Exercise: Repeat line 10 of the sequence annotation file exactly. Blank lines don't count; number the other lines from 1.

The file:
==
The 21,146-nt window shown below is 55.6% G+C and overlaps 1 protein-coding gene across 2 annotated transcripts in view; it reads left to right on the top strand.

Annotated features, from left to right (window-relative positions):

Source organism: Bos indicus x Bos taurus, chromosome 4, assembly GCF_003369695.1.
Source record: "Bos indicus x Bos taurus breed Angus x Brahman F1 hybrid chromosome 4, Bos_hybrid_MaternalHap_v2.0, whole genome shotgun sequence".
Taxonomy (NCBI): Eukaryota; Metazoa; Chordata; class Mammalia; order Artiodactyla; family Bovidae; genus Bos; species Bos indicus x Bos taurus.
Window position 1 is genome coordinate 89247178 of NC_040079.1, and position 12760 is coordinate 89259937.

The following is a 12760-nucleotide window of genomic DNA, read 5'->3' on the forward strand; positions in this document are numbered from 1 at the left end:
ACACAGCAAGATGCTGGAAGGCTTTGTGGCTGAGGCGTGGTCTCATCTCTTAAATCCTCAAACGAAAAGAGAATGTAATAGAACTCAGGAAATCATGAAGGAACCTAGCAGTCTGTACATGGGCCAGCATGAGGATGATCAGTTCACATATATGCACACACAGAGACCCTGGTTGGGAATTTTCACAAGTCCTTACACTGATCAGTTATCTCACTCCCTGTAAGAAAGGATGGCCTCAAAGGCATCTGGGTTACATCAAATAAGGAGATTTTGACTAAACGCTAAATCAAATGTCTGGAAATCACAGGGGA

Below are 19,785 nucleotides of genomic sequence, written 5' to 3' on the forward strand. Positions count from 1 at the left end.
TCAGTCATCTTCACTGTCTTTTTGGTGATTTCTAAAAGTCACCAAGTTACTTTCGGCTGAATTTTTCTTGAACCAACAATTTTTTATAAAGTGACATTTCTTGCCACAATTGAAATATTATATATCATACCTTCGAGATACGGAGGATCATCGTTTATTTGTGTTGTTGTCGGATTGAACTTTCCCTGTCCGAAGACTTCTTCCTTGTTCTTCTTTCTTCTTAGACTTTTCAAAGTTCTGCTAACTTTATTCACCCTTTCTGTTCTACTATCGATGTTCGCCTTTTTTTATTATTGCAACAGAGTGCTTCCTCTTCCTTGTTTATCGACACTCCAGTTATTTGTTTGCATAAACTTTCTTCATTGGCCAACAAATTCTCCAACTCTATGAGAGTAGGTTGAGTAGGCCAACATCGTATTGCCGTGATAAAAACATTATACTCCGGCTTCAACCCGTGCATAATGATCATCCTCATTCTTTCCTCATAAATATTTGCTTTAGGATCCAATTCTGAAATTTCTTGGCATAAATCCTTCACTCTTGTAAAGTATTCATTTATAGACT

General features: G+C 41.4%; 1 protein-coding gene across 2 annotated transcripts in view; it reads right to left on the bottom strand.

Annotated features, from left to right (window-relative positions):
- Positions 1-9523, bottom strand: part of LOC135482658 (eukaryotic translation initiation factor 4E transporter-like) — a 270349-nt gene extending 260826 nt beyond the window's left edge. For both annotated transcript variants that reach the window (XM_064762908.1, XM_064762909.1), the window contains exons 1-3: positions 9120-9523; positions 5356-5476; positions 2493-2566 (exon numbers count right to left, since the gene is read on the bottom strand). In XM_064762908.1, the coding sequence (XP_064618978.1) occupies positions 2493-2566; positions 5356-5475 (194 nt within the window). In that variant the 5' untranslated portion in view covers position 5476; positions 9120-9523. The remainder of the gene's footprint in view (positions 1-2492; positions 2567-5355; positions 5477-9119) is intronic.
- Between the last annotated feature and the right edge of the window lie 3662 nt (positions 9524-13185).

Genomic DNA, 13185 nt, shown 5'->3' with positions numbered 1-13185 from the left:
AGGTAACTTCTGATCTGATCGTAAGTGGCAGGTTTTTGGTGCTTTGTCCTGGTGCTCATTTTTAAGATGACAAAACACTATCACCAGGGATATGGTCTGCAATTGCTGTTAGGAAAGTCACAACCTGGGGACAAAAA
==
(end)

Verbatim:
TCAGTCATCTTCACTGTCTTTTTGGTGATTTCTAAAAGTCACCAAGTTACTTTCGGCTGAATTTTTCTTGAACCAACAATTTTTTATAAAGTGACATTTCTTGCCACAATTGAAATATTATATATCATACCTTCGAGATACGGAGGATCATCGTTTATTTGTGTTGTTGTCGGATTGAACTTTCCCTGTCCGAAGACTTCTTCCTTGTTCTTCTTTCTTCTTAGACTTTTCAAAGTTCTGCTAACTTTATTCACCCTTTCTGTTCTACTATCGATGTTCGCCTTTTTTTATTATTGCAACAGAGTGCTTCCTCTTCCTTGTTTATCGACACTCCAGTTATTTGTTTGCATAAACTTTCTTCATTGGCCAACAAATTCTCCAACTCTATGAGAGTAGGTTGAGTAGGCCAACATCGTATTGCCGTGATAAAAACATTATACTCCGGCTTCAACCCGTGCATAATGATCATCCTCATTCTTTCCTCATAAATATTTGCTTTAGGATCCAATTCTGAAATTTCTTGGCATAAATCCTTCACTCTTGTAAAGTATTCATTTATAGACT